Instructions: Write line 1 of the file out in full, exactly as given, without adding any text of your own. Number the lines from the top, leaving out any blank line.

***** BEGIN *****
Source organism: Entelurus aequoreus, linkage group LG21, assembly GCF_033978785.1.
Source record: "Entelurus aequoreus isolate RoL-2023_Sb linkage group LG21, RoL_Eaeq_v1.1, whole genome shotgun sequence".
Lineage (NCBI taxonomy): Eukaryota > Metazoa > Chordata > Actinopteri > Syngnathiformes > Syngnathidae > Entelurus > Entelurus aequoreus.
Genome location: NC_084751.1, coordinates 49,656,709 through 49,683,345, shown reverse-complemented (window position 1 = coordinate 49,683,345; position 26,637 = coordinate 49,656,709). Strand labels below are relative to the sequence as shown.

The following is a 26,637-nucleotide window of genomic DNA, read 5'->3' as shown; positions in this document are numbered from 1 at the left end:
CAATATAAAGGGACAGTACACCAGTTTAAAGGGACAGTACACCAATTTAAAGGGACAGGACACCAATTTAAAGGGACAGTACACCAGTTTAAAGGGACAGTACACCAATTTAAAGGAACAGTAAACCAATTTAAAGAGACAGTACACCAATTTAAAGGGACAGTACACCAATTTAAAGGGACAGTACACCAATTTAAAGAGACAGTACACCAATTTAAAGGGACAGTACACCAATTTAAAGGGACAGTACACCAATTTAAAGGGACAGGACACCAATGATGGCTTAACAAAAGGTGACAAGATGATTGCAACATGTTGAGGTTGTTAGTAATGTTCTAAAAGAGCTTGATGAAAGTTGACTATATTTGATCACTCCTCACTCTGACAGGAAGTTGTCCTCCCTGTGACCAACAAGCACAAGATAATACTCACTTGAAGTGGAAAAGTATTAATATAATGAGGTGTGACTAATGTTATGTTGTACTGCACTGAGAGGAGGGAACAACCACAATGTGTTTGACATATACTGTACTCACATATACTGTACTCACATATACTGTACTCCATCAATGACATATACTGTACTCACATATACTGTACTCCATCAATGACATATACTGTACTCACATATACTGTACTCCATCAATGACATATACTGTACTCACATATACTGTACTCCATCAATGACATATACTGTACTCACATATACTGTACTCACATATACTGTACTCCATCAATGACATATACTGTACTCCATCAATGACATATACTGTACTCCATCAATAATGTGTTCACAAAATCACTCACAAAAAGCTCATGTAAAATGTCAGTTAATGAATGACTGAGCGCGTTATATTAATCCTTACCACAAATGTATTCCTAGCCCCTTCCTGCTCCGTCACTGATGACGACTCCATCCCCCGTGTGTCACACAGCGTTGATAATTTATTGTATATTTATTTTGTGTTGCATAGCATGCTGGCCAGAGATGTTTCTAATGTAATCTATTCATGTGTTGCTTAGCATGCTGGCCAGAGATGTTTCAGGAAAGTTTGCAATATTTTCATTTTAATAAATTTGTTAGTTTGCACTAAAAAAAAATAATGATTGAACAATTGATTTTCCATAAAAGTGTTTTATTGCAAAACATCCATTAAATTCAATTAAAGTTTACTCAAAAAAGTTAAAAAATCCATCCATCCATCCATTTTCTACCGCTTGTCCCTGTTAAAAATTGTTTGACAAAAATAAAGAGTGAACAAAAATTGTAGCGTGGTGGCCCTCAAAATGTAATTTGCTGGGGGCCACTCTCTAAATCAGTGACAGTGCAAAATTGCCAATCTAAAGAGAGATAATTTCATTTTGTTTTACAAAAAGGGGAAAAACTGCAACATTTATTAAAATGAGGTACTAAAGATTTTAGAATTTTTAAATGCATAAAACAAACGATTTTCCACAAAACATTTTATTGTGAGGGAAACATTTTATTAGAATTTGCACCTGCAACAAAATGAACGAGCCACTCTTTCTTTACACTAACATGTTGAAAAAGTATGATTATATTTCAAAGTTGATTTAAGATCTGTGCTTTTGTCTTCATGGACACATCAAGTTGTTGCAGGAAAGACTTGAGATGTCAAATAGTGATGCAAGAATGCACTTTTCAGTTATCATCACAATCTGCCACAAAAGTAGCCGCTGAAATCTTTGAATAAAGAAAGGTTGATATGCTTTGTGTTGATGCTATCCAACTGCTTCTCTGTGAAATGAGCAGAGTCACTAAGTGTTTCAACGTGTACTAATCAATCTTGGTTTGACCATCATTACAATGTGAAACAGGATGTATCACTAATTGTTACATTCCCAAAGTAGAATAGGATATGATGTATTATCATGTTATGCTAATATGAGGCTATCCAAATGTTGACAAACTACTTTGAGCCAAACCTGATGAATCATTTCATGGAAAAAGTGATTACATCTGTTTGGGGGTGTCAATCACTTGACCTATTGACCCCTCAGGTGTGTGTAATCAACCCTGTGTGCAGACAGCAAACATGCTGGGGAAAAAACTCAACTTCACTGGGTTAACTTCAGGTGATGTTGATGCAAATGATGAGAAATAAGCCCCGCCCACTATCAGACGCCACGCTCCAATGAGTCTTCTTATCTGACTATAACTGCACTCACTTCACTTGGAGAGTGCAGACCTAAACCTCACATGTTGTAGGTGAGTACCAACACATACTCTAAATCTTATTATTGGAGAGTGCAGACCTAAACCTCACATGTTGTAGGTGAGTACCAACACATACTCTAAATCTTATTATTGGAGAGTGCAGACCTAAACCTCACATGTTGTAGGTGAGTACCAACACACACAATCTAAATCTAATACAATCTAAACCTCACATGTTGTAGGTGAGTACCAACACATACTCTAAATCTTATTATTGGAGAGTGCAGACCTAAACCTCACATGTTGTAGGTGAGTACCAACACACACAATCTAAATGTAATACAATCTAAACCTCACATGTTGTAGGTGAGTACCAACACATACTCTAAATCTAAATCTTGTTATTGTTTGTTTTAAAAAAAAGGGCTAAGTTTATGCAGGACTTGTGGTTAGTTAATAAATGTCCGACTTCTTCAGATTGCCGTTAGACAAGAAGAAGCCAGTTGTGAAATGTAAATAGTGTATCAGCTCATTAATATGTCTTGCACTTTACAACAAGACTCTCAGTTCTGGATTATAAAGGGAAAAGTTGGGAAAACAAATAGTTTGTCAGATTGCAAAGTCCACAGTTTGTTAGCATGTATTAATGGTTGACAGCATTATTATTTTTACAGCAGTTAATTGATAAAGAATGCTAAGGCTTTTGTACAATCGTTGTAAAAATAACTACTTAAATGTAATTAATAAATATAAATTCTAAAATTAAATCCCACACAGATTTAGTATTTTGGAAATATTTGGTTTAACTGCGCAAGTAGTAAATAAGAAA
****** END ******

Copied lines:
Source organism: Entelurus aequoreus, linkage group LG21, assembly GCF_033978785.1.